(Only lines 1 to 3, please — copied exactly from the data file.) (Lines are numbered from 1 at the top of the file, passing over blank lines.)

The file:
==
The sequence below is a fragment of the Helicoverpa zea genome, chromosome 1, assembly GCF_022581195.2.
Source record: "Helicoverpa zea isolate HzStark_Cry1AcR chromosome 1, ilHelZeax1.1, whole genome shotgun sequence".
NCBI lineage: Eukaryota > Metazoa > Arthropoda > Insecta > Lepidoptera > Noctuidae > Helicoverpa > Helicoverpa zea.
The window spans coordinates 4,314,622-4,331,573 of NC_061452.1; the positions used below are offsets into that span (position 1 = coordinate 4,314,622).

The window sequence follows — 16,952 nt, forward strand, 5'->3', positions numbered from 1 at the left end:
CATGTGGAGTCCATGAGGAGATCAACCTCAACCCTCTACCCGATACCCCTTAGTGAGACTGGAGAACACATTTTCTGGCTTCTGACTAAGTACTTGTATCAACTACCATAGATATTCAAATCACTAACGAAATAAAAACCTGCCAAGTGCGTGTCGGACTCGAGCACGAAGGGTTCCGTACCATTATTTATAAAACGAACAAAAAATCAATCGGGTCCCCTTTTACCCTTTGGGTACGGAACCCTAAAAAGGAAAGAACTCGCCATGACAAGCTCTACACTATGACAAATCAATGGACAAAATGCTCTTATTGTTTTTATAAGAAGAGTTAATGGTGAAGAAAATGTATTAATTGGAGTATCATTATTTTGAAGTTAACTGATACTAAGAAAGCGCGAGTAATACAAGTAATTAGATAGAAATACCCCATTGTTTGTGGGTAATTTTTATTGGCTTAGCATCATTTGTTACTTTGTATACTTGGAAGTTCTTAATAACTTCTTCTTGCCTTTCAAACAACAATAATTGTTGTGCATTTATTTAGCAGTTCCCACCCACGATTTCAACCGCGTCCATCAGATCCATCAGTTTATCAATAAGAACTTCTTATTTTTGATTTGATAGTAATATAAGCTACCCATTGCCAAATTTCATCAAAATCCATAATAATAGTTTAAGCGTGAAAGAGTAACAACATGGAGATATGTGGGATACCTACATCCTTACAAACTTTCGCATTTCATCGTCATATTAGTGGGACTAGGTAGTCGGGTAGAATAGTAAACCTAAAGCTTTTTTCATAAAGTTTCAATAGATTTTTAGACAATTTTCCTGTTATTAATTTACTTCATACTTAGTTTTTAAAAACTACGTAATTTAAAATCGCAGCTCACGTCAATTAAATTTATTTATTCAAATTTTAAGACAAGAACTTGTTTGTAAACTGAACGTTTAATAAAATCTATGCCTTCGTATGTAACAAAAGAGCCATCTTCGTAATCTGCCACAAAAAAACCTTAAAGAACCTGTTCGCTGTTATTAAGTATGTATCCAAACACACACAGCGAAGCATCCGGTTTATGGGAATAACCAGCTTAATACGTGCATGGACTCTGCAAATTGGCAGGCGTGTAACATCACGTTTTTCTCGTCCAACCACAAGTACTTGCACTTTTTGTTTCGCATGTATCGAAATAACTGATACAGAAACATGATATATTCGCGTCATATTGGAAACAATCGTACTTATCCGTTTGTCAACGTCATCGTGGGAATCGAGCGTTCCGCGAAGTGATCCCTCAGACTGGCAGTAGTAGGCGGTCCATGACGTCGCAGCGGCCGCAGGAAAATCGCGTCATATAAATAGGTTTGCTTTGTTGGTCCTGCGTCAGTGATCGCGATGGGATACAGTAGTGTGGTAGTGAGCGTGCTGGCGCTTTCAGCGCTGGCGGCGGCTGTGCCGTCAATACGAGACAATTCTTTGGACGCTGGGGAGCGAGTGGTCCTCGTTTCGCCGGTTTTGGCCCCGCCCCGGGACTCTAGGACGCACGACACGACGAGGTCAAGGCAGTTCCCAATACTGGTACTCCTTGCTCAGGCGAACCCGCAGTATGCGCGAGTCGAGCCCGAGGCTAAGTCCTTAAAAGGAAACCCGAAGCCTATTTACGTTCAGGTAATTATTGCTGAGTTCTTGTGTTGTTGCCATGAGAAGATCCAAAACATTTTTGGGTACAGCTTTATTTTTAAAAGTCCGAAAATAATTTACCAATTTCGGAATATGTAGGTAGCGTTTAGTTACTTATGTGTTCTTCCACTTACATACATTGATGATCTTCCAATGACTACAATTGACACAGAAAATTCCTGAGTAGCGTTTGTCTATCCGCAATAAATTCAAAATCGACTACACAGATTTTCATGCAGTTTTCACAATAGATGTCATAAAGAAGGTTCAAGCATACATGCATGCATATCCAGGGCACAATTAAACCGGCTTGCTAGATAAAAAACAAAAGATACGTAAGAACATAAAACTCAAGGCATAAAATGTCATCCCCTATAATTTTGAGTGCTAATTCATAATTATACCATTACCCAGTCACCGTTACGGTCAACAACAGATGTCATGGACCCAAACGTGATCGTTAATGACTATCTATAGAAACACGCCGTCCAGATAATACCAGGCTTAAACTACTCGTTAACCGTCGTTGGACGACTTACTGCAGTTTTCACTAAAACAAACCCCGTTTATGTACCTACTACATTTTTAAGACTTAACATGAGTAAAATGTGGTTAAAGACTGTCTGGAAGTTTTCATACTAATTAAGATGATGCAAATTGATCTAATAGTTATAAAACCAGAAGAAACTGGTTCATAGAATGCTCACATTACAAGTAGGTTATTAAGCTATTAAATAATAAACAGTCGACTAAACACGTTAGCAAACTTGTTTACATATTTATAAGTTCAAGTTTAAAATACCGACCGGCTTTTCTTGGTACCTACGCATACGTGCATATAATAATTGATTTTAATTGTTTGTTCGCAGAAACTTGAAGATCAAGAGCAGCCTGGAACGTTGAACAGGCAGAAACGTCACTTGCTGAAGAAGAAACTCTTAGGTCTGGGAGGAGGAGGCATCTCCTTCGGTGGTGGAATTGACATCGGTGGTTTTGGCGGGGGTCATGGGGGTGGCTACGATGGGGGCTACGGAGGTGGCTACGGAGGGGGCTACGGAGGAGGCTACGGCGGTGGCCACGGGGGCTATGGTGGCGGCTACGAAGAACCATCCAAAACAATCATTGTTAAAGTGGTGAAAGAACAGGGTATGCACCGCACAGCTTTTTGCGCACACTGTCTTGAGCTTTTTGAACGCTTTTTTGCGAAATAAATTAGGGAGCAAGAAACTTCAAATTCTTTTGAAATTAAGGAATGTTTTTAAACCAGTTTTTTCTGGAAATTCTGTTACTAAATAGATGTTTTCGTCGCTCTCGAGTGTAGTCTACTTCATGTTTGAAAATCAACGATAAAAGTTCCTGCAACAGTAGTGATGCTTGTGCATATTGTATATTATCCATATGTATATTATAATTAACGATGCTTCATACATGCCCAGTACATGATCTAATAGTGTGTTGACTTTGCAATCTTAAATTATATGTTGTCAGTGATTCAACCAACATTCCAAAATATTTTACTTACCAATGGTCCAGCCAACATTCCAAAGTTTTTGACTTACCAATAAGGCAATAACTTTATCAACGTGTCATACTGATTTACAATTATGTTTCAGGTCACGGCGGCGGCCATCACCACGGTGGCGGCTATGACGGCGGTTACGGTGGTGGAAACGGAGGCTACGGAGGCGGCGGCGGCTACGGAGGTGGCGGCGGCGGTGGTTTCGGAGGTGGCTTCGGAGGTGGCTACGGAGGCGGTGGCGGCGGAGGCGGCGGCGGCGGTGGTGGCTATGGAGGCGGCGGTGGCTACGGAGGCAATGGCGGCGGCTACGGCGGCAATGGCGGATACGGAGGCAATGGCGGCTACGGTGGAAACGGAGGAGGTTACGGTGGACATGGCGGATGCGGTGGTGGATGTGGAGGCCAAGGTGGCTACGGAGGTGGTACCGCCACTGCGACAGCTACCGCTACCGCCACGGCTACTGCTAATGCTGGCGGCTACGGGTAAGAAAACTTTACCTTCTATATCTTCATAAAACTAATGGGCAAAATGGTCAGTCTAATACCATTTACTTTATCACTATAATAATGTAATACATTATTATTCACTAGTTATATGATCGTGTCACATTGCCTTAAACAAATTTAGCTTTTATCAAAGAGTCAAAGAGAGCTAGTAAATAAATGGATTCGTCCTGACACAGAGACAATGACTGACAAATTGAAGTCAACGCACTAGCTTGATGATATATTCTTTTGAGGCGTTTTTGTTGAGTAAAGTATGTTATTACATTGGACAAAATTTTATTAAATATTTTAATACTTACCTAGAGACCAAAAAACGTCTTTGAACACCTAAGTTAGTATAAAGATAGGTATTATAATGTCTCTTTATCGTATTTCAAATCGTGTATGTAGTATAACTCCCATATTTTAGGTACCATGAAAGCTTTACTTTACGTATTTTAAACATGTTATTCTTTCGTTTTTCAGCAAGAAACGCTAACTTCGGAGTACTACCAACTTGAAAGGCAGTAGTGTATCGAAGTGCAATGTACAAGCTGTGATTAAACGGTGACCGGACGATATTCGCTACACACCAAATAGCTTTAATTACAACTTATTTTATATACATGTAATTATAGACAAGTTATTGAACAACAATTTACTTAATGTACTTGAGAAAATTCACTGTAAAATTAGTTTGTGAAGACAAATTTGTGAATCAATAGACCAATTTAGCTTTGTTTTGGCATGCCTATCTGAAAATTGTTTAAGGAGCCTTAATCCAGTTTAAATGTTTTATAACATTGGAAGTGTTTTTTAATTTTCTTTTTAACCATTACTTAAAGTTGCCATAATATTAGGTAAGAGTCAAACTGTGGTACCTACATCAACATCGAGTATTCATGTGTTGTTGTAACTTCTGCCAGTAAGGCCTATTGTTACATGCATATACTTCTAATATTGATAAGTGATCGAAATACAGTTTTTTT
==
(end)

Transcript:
The sequence below is a fragment of the Helicoverpa zea genome, chromosome 1, assembly GCF_022581195.2.
Source record: "Helicoverpa zea isolate HzStark_Cry1AcR chromosome 1, ilHelZeax1.1, whole genome shotgun sequence".
NCBI lineage: Eukaryota > Metazoa > Arthropoda > Insecta > Lepidoptera > Noctuidae > Helicoverpa > Helicoverpa zea.